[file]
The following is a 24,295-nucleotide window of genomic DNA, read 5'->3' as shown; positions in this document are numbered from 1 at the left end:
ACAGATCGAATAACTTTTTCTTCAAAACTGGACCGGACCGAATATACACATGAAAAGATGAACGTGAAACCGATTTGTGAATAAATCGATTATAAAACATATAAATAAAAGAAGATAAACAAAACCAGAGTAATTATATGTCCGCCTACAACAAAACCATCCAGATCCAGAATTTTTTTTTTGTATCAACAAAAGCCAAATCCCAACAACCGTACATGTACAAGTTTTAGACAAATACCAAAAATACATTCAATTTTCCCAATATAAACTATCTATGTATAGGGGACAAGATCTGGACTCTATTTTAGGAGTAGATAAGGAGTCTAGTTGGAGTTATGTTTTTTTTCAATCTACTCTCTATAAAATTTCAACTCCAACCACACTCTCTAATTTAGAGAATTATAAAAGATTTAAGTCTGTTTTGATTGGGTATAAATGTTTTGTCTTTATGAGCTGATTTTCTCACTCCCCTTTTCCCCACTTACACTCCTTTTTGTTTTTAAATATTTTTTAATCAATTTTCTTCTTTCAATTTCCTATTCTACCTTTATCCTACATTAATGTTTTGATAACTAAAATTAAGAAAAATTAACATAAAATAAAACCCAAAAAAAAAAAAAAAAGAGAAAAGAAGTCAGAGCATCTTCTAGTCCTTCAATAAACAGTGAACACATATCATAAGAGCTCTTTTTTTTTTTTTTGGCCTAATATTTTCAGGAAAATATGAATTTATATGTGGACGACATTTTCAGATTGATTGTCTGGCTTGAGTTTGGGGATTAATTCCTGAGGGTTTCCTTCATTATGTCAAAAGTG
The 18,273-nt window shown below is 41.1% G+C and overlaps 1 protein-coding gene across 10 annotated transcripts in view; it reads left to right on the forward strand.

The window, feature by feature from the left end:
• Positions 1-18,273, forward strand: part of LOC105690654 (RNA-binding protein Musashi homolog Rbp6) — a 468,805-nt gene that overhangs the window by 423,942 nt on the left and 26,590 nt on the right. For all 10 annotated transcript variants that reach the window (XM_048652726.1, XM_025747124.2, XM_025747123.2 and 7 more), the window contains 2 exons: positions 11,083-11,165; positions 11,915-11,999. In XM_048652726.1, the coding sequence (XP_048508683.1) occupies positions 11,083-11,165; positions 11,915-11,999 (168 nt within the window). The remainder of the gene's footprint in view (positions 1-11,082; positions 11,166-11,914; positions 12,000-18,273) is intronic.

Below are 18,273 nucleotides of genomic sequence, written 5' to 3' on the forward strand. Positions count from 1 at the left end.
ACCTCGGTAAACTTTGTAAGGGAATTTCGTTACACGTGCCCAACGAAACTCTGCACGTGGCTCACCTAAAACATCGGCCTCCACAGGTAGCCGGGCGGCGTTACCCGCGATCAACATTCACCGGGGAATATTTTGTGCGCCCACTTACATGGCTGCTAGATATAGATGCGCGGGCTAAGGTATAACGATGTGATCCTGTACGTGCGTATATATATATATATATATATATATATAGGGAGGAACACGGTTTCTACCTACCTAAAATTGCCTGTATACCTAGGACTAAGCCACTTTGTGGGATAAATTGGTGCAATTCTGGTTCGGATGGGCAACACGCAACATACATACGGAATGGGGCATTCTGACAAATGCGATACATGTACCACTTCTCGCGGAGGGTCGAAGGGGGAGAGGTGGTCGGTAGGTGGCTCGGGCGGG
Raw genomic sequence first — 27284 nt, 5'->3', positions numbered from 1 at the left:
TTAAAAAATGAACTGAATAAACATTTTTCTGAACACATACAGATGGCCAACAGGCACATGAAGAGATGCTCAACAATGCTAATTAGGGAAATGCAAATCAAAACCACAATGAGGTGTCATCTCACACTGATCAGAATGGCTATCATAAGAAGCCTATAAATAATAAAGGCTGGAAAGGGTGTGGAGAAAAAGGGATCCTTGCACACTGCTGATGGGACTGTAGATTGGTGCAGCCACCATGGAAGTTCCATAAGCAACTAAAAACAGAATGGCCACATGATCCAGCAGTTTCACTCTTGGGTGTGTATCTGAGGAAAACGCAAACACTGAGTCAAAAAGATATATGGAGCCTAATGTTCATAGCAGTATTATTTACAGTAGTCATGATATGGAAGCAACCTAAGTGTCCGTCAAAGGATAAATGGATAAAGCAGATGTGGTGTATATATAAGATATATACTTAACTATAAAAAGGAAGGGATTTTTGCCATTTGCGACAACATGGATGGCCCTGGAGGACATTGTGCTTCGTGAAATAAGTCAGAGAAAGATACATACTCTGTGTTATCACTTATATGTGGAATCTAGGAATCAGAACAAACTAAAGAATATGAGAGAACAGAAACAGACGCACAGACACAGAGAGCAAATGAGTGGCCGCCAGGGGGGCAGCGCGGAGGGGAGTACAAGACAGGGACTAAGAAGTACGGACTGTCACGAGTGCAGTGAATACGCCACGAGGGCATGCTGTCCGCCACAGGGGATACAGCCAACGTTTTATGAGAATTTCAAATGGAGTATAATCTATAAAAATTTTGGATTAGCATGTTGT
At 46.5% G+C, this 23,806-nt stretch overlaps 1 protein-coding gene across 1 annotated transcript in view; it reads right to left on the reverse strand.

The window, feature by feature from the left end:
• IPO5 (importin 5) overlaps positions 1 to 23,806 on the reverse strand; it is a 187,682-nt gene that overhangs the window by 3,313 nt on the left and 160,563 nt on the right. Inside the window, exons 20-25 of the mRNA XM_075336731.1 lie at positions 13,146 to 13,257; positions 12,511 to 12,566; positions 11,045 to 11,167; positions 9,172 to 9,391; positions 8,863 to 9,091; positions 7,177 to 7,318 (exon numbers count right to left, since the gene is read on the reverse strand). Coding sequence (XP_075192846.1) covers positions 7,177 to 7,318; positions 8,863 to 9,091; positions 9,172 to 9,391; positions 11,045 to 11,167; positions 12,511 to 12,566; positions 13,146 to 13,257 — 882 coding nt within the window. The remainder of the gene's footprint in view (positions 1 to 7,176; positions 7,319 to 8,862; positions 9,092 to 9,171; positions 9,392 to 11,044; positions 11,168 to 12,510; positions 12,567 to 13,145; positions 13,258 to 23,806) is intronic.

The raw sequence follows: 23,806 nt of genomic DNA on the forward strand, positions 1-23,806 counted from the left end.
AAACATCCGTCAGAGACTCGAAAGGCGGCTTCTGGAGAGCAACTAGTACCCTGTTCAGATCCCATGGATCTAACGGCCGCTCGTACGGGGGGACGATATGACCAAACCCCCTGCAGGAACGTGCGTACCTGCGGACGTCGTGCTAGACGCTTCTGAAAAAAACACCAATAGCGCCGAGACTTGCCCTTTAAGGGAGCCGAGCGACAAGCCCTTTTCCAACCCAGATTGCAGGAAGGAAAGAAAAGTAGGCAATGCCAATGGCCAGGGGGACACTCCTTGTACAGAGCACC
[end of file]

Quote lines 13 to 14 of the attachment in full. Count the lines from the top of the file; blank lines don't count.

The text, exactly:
The raw sequence follows: 23,806 nt of genomic DNA on the forward strand, positions 1-23,806 counted from the left end.
AAACATCCGTCAGAGACTCGAAAGGCGGCTTCTGGAGAGCAACTAGTACCCTGTTCAGATCCCATGGATCTAACGGCCGCTCGTACGGGGGGACGATATGACCAAACCCCCTGCAGGAACGTGCGTACCTGCGGACGTCGTGCTAGACGCTTCTGAAAAAAACACCAATAGCGCCGAGACTTGCCCTTTAAGGGAGCCGAGCGACAAGCCCTTTTCCAACCCAGATTGCAGGAAGGAAAGAAAAGTAGGCAATGCCAATGGCCAGGGGGACACTCCTTGTACAGAGCACC